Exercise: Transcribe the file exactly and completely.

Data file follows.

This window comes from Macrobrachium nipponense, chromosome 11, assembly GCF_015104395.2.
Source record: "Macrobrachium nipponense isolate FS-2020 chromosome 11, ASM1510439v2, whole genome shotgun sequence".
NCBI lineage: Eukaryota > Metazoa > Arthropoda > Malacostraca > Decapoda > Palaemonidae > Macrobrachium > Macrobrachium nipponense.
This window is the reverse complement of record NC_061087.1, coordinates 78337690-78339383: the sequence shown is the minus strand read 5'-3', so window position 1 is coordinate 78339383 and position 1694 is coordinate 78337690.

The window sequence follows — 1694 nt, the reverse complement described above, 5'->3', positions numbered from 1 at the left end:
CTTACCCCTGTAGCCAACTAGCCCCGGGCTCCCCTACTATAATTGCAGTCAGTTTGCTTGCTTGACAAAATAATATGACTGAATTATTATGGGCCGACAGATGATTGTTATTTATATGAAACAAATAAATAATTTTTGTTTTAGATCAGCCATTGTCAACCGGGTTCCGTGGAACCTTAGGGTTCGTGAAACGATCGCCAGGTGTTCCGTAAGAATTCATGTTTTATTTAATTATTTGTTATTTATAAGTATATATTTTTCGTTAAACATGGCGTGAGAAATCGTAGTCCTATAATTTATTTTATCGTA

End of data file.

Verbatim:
This window comes from Macrobrachium nipponense, chromosome 11, assembly GCF_015104395.2.
Source record: "Macrobrachium nipponense isolate FS-2020 chromosome 11, ASM1510439v2, whole genome shotgun sequence".
NCBI lineage: Eukaryota > Metazoa > Arthropoda > Malacostraca > Decapoda > Palaemonidae > Macrobrachium > Macrobrachium nipponense.
This window is the reverse complement of record NC_061087.1, coordinates 78337690-78339383: the sequence shown is the minus strand read 5'-3', so window position 1 is coordinate 78339383 and position 1694 is coordinate 78337690.

The window sequence follows — 1694 nt, the reverse complement described above, 5'->3', positions numbered from 1 at the left end:
CTTACCCCTGTAGCCAACTAGCCCCGGGCTCCCCTACTATAATTGCAGTCAGTTTGCTTGCTTGACAAAATAATATGACTGAATTATTATGGGCCGACAGATGATTGTTATTTATATGAAACAAATAAATAATTTTTGTTTTAGATCAGCCATTGTCAACCGGGTTCCGTGGAACCTTAGGGTTCGTGAAACGATCGCCAGGTGTTCCGTAAGAATTCATGTTTTATTTAATTATTTGTTATTTATAAGTATATATTTTTCGTTAAACATGGCGTGAGAAATCGTAGTCCTATAATTTATTTTATCGTA